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Significant Collections Without Significant Fanfare

I spent some amount of time this morning digging through some lovely images on coinfacts to see what pieces are available I am missing out on.


this lovely example is the highest graded at PCGS at MS67. Upon further inspection the MS66 shown on the coin facts page is the literal next cert #


following this lovely example is a MS65+ from the same submission.


After those we shift to another type but going from cert to cert I mapped out the full submission and it's certs 26559502 to 26559650.

I don't know what is considered significant but in the world of 19th century British coinage this group was astounding. No pedigree to accompany it despite it being a significant portion of the highest grade coinage of the era. Perhaps a half or more of the coins in the submission were top pop or tied for it. The lowest grade in the run is a lone MS64 but there's loads of 66/66+ maybe a dozen 67s and at least 4 or 5 68s. Following some of the past sales of pieces within the collection I see the earliest sales of the group in a HA auction.

https://coins.ha.com/c/search-results.zx?N=3184+790+231+4294956312+4294956142

Just 23 of the incredible pieces were auctioned together here listed as from "The Kairos Collection". I can find no other mention or explanation of this collection except for a recent 2022 stacks bowers sale of a large group of Chinese coinage. Hard to know for sure if it's from the same source. Some amount of time HA and other auction houses have been known to give a name to a group of coins to enhance their potential sales prices. That could be the case here, but it would be an impressive group to be assembled simply for an auction house sale.

In your own collecting areas of interest have there been similar instances? I find it hard to have a significant achievement such at that group just go out into the world without note or explanation as to why or how it was assembled. The original auction was in 2013 and here we are 10 years later with a significant portion of that submission being un-challenged.

For some eye candy here's a few of my favorites in the 148 coin run.





https://numismaticmuse.com/ My Web Gallery

The best collecting goals lie right on the border between the possible and the impossible. - Andy Lustig, "MrEureka"

Comments

  • jdmernjdmern Posts: 286 ✭✭✭

    There are some pretty remarkable raw collections out there that are very under the radar...

    Justin Meunier

    Boardwalk Numismatics

  • robp2robp2 Posts: 141 ✭✭✭✭

    @jdmern said:
    There are some pretty remarkable raw collections out there that are very under the radar...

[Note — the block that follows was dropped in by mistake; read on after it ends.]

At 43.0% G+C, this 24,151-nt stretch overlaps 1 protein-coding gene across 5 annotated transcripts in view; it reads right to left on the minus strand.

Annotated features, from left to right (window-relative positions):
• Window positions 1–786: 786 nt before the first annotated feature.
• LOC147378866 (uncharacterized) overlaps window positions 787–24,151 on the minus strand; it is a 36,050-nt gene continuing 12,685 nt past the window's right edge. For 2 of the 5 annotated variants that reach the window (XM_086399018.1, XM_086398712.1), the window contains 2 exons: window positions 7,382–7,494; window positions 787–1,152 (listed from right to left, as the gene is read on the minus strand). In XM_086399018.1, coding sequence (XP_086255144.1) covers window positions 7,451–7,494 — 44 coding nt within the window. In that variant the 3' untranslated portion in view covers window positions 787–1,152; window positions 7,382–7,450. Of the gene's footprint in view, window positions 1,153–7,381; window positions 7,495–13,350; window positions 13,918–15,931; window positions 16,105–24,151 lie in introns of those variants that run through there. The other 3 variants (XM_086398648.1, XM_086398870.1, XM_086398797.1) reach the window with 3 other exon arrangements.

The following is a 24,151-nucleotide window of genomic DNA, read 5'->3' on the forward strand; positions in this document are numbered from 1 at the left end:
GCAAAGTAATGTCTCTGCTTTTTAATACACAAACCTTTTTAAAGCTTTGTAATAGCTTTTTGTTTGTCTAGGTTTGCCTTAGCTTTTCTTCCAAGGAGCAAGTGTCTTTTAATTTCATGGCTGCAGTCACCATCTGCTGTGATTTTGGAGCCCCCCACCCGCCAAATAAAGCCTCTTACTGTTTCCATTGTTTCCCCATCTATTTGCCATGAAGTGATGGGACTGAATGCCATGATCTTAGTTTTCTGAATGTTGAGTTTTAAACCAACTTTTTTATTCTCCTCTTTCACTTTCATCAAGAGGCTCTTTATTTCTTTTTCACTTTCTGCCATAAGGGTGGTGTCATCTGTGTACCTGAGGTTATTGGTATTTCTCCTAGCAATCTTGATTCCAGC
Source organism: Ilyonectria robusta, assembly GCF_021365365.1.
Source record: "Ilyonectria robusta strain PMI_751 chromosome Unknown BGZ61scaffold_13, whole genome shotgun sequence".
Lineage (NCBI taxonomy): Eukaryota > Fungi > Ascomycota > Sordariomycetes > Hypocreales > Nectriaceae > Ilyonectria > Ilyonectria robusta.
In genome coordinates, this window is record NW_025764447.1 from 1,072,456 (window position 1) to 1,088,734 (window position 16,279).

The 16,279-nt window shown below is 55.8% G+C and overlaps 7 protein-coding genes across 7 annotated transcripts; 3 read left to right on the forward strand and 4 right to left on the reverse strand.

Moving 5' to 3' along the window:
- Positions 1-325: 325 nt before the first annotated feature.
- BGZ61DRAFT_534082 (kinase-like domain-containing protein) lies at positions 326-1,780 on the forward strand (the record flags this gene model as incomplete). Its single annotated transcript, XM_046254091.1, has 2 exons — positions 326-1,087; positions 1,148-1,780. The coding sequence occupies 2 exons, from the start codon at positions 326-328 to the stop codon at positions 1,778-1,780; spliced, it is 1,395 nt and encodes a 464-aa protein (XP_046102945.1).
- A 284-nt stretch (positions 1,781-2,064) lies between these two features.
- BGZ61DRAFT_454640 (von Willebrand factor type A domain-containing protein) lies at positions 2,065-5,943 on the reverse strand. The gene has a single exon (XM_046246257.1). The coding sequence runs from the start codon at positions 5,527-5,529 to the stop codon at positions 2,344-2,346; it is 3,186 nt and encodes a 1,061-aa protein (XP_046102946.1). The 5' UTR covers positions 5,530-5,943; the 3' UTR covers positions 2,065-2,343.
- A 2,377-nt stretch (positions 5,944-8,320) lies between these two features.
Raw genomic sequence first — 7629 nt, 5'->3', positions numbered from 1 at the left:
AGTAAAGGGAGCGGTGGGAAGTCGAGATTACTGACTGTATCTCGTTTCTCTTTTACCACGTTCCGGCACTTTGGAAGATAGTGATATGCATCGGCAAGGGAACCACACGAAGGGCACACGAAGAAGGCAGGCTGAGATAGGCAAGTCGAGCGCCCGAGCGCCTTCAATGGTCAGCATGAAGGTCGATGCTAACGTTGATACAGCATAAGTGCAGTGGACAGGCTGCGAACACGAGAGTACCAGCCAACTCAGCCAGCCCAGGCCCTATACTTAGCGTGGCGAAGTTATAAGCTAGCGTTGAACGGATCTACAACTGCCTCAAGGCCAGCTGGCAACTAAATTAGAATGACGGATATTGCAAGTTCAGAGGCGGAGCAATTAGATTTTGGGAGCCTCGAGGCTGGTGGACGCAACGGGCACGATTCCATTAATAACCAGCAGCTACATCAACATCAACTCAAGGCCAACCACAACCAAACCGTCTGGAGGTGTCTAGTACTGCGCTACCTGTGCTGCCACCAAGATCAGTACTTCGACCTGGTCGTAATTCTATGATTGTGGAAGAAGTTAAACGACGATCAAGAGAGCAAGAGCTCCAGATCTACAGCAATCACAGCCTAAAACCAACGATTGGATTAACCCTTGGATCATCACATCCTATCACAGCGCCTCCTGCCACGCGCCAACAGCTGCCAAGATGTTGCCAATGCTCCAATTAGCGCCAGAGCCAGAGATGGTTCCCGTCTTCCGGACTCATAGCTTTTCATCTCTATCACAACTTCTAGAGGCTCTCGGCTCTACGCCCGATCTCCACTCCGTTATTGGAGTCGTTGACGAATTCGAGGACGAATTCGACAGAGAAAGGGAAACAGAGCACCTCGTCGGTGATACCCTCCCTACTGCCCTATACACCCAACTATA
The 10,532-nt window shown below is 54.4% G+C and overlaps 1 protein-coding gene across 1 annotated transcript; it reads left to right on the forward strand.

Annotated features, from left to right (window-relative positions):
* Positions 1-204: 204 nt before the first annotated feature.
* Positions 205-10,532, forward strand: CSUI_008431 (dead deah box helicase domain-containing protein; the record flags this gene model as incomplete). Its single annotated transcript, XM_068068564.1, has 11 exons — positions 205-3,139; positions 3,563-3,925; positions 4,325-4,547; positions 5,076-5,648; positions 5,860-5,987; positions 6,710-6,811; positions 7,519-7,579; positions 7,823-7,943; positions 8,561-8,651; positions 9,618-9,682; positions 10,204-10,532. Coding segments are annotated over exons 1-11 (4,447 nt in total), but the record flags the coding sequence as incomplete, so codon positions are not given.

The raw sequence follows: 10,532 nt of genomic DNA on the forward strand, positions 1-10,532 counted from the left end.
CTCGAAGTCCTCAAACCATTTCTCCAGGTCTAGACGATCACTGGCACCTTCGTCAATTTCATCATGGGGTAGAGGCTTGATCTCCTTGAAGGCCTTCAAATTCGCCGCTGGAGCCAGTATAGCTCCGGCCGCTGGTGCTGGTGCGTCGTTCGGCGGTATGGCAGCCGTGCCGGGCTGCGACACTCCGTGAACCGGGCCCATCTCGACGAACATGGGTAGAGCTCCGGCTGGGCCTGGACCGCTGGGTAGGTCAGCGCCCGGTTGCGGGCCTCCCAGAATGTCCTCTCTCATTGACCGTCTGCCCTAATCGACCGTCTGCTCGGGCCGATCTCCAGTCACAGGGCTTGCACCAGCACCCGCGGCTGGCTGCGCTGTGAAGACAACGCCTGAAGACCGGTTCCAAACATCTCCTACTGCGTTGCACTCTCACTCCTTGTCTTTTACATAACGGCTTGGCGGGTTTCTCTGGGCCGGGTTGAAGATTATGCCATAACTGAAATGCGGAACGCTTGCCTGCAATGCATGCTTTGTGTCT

Very much so, and when you see one it's pure unadulterated pleasure.

  • ClioClio Posts: 480 ✭✭✭✭✭

    @jdmern said:
    There are some pretty remarkable raw collections out there that are very under the radar...

    Oh for sure I don't mean to suggest otherwise but raw just the same as slabbed stay in private collections for years before coming to market. I am surprised a collection of this caliber was so quiet to the market when it seems most collections sold within my tenure collecting are not half as nice with loads more publicity.

    Looking at any auctions from 10 years ago and there's multiple coins in each sale I would've liked for my collection whereas in this era I rarely see pieces I feel can't be replaced.

    https://numismaticmuse.com/ My Web Gallery

    The best collecting goals lie right on the border between the possible and the impossible. - Andy Lustig, "MrEureka"

  • 7Jaguars7Jaguars Posts: 7,185 ✭✭✭✭✭

    Trap door spider collectors....Quiet of a purpose but sadly coins disappear for some period(s) of time.

    Love that Milled British (1830-1960)
    Well, just Love coins, period.
  • tcollectstcollects Posts: 736 ✭✭✭✭

    nice coins, interesting post - IMHO UK collectors don't value luster as much as US collectors, so it's super rare to assemble such a collection of original gems

  • robp2robp2 Posts: 141 ✭✭✭✭

    @7Jaguars said:
    Trap door spider collectors....Quiet of a purpose but sadly coins disappear for some period(s) of time.

    Aren't we all? There has always been collectors who start young and collect their whole lives. Off the market for 50 years is not uncommon. 20 or 30 years frequently the case. That's why patience is a definite virtue.

  • TiborTibor Posts: 3,149 ✭✭✭✭✭

    Many collections in Europe that are generations old and still
    being added. Not the modern pieces but rounding out or upgrading
    the collection.

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